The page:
Research

Research Overview

After securing external funding, lab director Matthew Woolhouse founded the DML at McMaster in 2013. Our work at the DML combines musical knowledge with the scientific techniques of experimental psychology in order to address a range of issues. The lab’s work covers four broad areas: (1) music and dance; (2) music and memory; (3) music and people; and (4) tonal attraction

Music & Dance

The lab’s music and dance research is divided into two sub-areas. The first concerns the observation of dance using eye-movement analysis, particularly in relation to human entrainment and synchronization. The image on the right is from our 2018 paper on eye movements, attention, and expert knowledge in relation to South Indian Bharatanatyam dance.

 

The second sub-area within our music and dance research investigates the possible benefits of dance for people with Parkinson’s disease. This work is conducted in collaboration with Hamilton City Ballet. The image to the left is from our 2016 paper on designing dance technologies for people with Parkinson’s disease. The image shows a seated dance avatar performing in a forest dance studio. A real-time moving silhouette of the user is integrated into the application as a sub-window (bottom right).

 

 

Music & Memory

Our music and memory research explores the perception of musical keys and the factors responsible for their maintenance in working memory following modulation. The image on the right shows two of the musical stimuli used in our 2019 paper investigating time versus number of events (chords) in relation to perceiving temporally non-adjacent keys.

 

 

Music & People

In 2013, the lab entered into a five-year data-sharing agreement with Nokia Music. Consisting of over 1.3 billion music downloads made by 17 million people in 32 countries, the resulting database gave rise to multiple research projects looking at global music consumption. The graph on the left, from our 2020 paper, shows the inclusive-exclusive music-download relationship between people who prefer pop versus those who prefer country. If your preferred genre is pop, you’re unlikely to enjoy country, but if you like country, then you’re also likely to enjoy pop.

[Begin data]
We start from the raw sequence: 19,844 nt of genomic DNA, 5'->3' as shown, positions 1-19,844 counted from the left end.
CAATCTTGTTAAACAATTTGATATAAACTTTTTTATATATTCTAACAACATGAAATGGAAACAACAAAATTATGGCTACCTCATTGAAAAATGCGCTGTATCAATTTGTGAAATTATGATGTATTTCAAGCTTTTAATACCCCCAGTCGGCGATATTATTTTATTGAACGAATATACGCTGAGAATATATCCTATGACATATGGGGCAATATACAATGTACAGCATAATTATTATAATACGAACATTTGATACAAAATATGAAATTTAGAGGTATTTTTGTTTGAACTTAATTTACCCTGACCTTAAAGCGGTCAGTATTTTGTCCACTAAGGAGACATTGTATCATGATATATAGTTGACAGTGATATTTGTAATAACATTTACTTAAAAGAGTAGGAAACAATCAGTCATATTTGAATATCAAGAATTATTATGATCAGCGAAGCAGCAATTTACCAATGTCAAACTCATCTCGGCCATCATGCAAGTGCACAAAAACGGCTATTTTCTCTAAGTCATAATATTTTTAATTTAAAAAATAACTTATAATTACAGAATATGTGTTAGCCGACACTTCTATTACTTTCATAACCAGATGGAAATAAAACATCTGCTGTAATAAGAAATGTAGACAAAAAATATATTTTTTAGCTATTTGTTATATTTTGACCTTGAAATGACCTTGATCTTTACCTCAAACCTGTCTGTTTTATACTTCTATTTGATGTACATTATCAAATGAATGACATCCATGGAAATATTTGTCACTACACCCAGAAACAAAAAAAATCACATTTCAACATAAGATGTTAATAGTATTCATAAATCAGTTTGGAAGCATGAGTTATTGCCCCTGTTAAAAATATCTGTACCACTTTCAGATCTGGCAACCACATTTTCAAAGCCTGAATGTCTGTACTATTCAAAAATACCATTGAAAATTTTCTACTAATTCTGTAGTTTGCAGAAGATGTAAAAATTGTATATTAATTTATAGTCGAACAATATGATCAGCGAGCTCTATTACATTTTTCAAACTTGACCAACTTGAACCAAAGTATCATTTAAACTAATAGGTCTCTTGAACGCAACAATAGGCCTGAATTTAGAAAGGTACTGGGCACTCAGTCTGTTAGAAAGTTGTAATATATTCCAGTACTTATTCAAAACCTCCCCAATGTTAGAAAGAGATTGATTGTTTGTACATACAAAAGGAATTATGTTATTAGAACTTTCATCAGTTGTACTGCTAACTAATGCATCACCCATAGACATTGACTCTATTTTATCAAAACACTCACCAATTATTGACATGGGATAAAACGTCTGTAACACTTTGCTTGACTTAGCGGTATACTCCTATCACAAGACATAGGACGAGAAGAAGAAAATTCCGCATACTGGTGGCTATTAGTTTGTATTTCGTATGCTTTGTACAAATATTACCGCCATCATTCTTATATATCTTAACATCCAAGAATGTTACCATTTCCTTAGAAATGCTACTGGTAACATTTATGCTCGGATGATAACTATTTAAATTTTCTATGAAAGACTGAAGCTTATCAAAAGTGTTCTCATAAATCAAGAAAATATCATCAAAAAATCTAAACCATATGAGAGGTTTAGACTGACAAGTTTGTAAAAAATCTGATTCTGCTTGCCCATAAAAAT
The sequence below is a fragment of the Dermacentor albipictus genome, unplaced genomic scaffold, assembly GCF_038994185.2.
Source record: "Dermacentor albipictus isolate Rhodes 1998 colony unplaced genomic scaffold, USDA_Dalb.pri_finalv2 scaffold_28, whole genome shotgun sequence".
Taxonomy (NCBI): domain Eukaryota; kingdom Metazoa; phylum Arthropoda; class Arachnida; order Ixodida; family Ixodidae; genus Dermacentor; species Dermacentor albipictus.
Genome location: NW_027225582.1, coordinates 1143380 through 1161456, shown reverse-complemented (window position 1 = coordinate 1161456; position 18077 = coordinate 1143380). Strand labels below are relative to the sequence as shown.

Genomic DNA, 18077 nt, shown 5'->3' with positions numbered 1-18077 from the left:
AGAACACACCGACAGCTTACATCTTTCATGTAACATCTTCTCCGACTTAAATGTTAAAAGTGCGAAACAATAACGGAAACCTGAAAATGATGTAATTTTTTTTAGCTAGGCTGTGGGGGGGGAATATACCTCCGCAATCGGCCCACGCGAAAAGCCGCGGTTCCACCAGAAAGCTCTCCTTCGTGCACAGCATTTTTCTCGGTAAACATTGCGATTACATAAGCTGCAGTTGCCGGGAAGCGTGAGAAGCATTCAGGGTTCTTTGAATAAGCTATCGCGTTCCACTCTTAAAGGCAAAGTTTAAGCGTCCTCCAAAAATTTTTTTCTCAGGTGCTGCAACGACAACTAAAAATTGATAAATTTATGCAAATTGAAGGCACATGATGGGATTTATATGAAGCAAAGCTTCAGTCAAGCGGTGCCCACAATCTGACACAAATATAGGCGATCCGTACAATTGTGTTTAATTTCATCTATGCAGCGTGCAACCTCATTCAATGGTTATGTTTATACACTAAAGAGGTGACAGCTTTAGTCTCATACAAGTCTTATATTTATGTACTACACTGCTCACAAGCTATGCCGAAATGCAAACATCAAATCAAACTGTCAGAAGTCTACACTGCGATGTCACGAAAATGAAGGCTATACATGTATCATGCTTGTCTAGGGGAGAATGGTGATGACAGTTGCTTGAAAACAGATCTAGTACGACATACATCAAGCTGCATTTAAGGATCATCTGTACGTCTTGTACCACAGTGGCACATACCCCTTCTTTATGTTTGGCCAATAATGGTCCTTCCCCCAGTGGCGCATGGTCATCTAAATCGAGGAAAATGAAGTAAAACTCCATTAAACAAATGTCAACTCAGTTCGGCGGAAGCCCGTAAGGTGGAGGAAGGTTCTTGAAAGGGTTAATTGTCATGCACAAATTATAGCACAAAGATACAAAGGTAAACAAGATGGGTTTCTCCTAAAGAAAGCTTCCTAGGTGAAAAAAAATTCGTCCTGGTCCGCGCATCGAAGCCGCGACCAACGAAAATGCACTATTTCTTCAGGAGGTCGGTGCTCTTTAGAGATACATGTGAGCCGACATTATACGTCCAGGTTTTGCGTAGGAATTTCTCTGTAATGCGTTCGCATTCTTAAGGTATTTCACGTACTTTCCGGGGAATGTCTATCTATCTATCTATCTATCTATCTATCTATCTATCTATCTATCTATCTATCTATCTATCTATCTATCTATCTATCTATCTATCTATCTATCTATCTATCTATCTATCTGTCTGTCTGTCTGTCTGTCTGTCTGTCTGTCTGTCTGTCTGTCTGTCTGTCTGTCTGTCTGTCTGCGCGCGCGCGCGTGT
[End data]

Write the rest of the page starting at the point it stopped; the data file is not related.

Tonal Attraction

Relating to Matthew Woolhouse’s PhD work, the lab continues to develop models of tonal attraction (the dynamic ‘ebb and flow’ of tonal-harmonic music). The image on the right shows the hypothesized role played by interval cycles in the development of Western music from the sixteenth century to the early eighteenth century, from modality to functional tonality. The increasing influence of interval cycles in cognition is represented by the widening grey band running from left to right in the figure. 

 

 

Students and Funding

Over 60 students from diverse backgrounds have assisted with the DML’s research since its inception, including 19 final-year honours thesis students, five Masters and two PhDs.

Grant funding is essential to support music and science research. Over the past nine years, Matthew Woolhouse has raised over $500,000 CAD as a principal investigator. This includes two Canadian Tri-Agency grants (totalling to $245,000 CAD) and a $100,000 Early Researcher Award from the Provincial Government of Ontario. In partial recognition of his grant funding, in 2016, the lab director was the recipient of McMaster’s prestigious Synergy Award for “excellence in interdisciplinary research and commitment to innovation.” To learn more about the lab’s funding, click here.